Why Tanak’s in a good place after his tricky Monte

The Hyundai driver suffered several issues during the rally, but was pleased with his event nonetheless


When Ott Tänak smiled a wry smile at the end of the second stage of Monte Carlo, breath must have been held momentarily in the Hyundai Motorsport command center.

The Estonian’s Hyundai i20 N Rally1 was still running on when the 2019 world champion lifted his right foot. He wasn’t pleased. Bringing the car to a halt just outside Bréziers, he stared straight ahead into the darkness on being told he’d just dropped another 17 seconds to leader Elfyn Evans.

“[The throttle problem] got really bad now,” he said. “To be honest, I’m very happy to be here… [that’s] all we can say.”

Then that moment, that split-second. Was he done? Was there more to come?

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Tänak encountered issues with his i20 throughout the Monte weekend


“Incredible what this thing is doing at the moment, let’s see.”

Two stages in and the stop line chatter had already started.

But from then on, nothing.

He got his head down and got on with it. Fourth on Saturday night, fourth on Super Sunday, fifth on the powerstage and fourth in the championship. He’s on his way to Sweden with the most points he’s had in the bank since 2019. That’s a start.

There was a stage win (admittedly, one he halved with team-mate Thierry Neuville last thing Saturday morning) and there were signs of pace. Most importantly, there were signs of patience.

What did he think?


The Estonian had never finished a Monte for Hyundai prior to this year

“Definitely,” Tänak told DirtFish, “performance from the car is there. It’s actually quite easy to drive and I would say, for the first rally, not too bad from my point of view.

“Definitely the first part of the rally was a bit of a struggle and not many things went right. Altogether yesterday (Saturday) was a bit better and today (Sunday). For the last stage, I would say I was not in the good set-up window for this [all-dry] Tarmac stage, so I couldn’t try well there. Otherwise it was OK.”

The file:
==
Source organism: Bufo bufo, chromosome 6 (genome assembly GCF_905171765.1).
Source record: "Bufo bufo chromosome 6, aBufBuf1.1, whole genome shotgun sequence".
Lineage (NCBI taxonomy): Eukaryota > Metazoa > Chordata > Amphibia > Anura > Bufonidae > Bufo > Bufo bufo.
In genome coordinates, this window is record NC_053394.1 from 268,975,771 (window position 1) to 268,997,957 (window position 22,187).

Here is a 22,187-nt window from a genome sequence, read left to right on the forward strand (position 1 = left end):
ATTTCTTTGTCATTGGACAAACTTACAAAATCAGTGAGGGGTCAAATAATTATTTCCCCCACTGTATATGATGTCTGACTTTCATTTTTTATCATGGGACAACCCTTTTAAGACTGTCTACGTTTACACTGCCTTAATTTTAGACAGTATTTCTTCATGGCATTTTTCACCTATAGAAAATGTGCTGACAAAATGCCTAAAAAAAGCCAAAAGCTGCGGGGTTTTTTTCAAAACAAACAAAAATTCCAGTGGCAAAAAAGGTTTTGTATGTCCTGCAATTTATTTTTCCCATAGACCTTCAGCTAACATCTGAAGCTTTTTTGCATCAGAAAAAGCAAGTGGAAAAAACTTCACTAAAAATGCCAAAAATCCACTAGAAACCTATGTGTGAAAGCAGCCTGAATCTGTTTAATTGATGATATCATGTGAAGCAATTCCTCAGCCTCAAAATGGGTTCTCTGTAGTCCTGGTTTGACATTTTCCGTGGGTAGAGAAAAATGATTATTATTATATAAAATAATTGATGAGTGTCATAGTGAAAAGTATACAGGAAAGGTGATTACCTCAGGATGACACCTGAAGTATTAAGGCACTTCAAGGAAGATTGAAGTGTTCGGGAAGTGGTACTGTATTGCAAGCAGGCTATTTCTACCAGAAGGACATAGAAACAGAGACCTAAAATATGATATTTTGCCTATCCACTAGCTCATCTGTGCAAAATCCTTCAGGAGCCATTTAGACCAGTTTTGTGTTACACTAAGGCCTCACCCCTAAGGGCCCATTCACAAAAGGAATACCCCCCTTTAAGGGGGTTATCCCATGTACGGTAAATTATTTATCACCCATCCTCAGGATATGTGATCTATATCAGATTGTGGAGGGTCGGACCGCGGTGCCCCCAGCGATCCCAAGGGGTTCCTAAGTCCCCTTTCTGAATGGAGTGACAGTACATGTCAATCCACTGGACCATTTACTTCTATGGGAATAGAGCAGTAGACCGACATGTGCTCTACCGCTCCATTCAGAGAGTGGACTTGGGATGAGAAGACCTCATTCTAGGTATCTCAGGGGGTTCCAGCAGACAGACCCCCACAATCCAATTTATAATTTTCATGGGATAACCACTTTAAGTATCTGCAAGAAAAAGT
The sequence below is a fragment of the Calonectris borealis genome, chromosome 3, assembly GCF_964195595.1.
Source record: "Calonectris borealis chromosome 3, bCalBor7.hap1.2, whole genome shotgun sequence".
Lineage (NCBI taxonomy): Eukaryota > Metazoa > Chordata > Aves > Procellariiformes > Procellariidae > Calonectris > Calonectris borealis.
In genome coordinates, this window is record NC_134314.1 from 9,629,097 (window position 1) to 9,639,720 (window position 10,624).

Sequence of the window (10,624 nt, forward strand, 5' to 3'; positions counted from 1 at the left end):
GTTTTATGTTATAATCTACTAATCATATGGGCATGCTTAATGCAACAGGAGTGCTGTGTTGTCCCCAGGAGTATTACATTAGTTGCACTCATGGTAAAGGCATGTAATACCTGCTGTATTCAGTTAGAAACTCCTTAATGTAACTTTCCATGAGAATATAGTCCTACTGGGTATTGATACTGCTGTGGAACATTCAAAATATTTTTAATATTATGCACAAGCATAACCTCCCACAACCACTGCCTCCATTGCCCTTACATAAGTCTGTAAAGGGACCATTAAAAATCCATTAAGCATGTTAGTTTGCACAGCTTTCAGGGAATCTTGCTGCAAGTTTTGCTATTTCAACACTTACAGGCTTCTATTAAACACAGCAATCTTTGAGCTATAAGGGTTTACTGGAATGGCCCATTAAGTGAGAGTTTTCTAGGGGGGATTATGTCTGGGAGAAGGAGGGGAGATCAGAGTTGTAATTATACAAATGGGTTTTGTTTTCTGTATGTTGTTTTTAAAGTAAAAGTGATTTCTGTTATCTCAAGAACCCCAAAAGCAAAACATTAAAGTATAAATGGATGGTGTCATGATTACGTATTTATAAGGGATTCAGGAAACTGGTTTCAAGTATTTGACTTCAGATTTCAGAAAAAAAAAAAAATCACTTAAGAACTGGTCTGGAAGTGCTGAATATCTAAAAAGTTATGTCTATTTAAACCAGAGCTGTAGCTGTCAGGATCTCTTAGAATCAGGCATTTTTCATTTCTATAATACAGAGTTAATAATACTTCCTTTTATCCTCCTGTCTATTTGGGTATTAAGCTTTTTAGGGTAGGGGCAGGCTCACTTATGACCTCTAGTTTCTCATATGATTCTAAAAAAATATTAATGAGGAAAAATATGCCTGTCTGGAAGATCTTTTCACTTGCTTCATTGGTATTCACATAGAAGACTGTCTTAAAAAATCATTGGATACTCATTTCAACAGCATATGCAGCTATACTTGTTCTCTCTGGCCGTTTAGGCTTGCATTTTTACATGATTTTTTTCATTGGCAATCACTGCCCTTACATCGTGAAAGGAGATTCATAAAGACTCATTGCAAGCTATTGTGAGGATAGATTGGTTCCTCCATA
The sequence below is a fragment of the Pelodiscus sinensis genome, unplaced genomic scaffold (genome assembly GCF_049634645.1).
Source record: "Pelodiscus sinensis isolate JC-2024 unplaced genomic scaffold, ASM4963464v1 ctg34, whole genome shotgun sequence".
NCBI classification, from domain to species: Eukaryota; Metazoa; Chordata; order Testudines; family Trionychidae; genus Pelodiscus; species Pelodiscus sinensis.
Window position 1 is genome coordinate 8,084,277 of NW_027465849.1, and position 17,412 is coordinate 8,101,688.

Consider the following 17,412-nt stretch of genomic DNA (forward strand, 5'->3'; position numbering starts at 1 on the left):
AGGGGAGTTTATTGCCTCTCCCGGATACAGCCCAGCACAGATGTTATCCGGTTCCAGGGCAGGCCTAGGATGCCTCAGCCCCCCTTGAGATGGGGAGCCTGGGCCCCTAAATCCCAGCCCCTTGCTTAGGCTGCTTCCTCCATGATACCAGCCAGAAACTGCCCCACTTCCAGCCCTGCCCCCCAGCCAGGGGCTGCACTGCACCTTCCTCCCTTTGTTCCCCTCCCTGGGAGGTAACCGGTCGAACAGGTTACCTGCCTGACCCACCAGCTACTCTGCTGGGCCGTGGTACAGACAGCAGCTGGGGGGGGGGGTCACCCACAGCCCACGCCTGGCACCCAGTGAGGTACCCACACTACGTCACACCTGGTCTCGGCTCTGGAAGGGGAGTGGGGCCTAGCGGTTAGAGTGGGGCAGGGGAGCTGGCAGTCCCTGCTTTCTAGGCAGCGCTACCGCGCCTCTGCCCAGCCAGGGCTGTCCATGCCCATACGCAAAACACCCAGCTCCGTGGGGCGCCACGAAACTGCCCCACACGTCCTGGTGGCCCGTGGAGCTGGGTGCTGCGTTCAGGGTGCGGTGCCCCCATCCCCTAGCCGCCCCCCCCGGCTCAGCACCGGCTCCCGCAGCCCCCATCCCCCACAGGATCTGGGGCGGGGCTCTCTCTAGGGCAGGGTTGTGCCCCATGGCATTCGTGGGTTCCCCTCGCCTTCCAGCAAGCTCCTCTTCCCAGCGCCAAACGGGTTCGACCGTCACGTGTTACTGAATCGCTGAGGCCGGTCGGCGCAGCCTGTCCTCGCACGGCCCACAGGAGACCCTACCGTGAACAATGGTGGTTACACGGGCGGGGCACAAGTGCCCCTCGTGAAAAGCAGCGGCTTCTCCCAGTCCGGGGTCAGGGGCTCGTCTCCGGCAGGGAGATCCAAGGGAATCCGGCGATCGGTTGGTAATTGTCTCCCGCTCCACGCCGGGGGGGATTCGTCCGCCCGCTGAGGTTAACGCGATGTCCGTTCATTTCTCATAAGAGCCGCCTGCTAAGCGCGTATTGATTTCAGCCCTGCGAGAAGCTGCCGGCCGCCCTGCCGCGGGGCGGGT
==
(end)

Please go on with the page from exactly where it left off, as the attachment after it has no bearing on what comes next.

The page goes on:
After Thursday night, ‘OK’ was more than alright for the team.

Some might point to the 40-odd seconds spent in a snowbank on Friday morning as another reason for a podium no-show. Tänak can see that perspective.


Starting steady: Tanak is content with his points haul from round one

He admitted: “I screwed it up myself on the first days. We basically lost any chances to compete with someone and after that, we had to finish.”

Had to finish is right.

For three of the previous four years, he’d no-scored in the Alps. For a man with a serious desire for a second world title, that wasn’t something he could risk.

Arguably the best news for Tänak was the feeling for the future.

“For myself,” he said, “I still need to make it work – but at least I see it’s not too far away. It’s more things we need to prepare better for [the next Tarmac event in] Croatia and for sure it was a good experience this weekend to do the mileage and understand the car.

“The car is definitely competitive. We will still have quite a few topics to discuss where I’d like to believe we can still improve quite a bit, but altogether I guess already, as a base, the job they’ve done last year is good. The car has been fine-tuned and it’s in a good window.”

The job Tänak has now is to clean that window to make it more useable, to make the car faster and faster. Being in the set-up ballpark is great, but those final details and percentages are where the stage wins, rally wins and championship wins come from.


The Hyundai driver is the only world champion competing full-time in the WRC

He knows that. “If you are in a better window and more confident, you can start pushing a bit as well.”

In the last eight years, Tänak and co-driver Martin Järveoja have started the season in a different car to the one they finished the previous year in. On an event where a driver yearns for consistency of set-up and feeling in sometimes the most inconsistent of conditions, it’s tough starting another Monte in a new motor.

And then you go to Sweden and another entirely specific event which demands a very defined car to go quickly.

“That’s always the tricky part,” he said. “If you change teams every year then you always go to the rally with everything all-new and don’t have any background from the previous year, so it always makes life a bit more difficult.”


Tanak heads to Sweden next, where he has won twice

Perhaps we’re not going to see the best of the revived Tänak-Hyundai partnership until the more predictable gravel rallies towards the middle of the season. Perhaps. But this is also Ott Tänak we’re talking about. He wasn’t overly well acquainted with Ford’s Puma when he won in Umeå last time out.

With Tänak, everything is possible.

It was always going to be interesting to see where he was at after a troubled season with M-Sport through 2023. On the early evidence of 2024, he’s in a good place.